Reply by JustAWS

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Posted on Considering Buying a SawStop - Thoughts?

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3 posts in 252 days

#1 posted 11-11-2018 09:10 PM

In the world of firearms there’s a saying: “There are two types of people: Those who have had a negligent discharge, and those who will.” I view table saw accidents in much the same way.

As a brand new woodworker with no table saw experience, I went with a SS for extra peace of mind. I’m still being diligent in following all safety procedures about table saws, but it’s helpful to know that if I have a mishap in the future, it will likely be less catastrophic.

Using a Sawstop may limit some of the accessories you can or will want to buy or use, or will just require more attention on your part. Specifically, you’ll need to be careful with any aftermarket aluminum miter gauges that you don’t knick the gauge with your blade, or you’ll trigger the brake. Likewise, on any crosscut sled you make, you’ll have to be careful if you integrate T-track into the design that you never cut into the T-track if you aren’t in bypass mode.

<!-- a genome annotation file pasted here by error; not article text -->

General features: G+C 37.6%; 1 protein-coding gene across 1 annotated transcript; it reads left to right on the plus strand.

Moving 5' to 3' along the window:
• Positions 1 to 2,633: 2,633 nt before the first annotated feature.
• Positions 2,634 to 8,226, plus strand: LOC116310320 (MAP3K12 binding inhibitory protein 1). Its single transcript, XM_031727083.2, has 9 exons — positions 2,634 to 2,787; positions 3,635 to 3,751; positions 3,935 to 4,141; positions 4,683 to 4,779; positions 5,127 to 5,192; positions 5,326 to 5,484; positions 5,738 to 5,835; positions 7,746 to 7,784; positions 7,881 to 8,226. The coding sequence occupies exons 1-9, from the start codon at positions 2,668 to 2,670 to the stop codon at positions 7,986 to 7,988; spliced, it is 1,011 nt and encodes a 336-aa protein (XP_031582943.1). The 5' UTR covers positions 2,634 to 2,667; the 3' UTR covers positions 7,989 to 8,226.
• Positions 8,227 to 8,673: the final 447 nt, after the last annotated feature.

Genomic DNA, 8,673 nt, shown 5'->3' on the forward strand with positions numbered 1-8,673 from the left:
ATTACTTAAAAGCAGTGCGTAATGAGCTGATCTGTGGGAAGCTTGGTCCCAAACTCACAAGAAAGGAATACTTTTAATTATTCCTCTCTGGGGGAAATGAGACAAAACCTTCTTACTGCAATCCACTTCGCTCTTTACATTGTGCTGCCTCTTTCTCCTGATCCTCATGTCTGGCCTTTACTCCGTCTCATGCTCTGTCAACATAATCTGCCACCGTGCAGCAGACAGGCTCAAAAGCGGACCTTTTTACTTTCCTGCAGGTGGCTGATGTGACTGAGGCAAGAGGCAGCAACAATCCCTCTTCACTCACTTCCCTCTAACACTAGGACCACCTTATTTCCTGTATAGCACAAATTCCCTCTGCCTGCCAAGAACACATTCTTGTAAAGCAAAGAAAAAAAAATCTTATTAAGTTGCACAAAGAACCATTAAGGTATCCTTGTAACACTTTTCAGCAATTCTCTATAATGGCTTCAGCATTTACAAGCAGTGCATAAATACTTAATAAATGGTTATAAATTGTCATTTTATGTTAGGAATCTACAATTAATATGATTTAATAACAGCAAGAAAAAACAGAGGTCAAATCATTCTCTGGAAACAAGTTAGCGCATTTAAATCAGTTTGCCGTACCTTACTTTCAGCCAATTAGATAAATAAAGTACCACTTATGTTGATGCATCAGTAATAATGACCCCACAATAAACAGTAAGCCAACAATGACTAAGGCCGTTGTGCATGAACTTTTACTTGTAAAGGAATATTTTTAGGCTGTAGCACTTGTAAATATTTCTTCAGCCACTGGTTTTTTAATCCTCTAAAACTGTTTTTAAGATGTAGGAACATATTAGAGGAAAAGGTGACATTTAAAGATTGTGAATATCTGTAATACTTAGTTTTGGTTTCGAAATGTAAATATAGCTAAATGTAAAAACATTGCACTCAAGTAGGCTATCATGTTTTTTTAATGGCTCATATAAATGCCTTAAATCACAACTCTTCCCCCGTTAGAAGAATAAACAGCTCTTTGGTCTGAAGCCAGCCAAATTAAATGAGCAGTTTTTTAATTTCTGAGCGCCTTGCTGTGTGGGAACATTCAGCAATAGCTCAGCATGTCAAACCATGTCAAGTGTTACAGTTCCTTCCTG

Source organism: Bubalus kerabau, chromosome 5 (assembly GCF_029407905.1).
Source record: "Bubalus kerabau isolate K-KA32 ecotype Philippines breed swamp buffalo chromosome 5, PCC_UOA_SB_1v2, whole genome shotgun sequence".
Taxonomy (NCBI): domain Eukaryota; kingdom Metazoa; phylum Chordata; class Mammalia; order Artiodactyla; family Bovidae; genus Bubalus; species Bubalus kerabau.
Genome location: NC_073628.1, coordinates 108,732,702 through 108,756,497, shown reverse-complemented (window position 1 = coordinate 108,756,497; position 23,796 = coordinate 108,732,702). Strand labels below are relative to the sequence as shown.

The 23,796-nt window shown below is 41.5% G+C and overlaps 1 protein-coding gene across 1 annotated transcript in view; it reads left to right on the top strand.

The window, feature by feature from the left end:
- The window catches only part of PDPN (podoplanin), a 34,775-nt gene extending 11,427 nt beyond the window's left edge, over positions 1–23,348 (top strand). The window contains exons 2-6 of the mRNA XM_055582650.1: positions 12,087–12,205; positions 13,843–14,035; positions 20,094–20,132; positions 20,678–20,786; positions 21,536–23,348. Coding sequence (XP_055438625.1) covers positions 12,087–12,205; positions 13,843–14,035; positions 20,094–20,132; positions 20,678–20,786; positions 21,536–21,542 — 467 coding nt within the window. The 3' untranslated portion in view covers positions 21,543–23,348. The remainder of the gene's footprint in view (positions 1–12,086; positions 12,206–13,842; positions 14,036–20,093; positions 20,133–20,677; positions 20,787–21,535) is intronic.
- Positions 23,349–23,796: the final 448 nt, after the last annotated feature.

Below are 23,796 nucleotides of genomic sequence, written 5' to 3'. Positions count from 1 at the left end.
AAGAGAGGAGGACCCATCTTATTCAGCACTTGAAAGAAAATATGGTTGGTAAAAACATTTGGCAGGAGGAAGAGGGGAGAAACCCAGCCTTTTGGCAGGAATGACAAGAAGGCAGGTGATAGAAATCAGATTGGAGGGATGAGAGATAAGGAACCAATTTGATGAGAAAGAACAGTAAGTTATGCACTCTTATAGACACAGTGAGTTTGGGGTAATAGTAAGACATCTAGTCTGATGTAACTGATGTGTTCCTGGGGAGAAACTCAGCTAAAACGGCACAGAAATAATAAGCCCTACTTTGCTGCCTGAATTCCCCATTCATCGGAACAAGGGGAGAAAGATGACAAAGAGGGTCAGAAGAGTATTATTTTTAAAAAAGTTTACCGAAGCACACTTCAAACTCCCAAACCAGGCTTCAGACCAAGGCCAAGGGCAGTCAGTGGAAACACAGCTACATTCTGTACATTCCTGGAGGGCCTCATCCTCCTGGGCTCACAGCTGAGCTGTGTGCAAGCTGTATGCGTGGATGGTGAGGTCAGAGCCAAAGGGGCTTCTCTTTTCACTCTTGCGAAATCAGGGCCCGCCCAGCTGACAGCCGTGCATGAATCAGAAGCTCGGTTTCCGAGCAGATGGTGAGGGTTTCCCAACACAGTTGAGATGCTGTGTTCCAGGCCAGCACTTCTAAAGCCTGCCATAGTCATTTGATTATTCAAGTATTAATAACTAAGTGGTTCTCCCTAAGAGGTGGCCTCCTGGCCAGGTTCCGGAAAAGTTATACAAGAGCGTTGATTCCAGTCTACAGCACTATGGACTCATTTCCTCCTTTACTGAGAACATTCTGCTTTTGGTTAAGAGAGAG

For the crosscut sleds, the solution seems to be that you either need to mount the track higher than the saw can extend (which would make for a potentially awkward height to the rear fence of the sled), or leave a gap in the track when you install it on the fence. I’ve seen where people have added the gap by cutting into the fence using their saws in bypass mode, and others where they cut the track on their miter saw and add the gap themselves during the installation.

-- JAWS: Just Another Woodworking Schmuck

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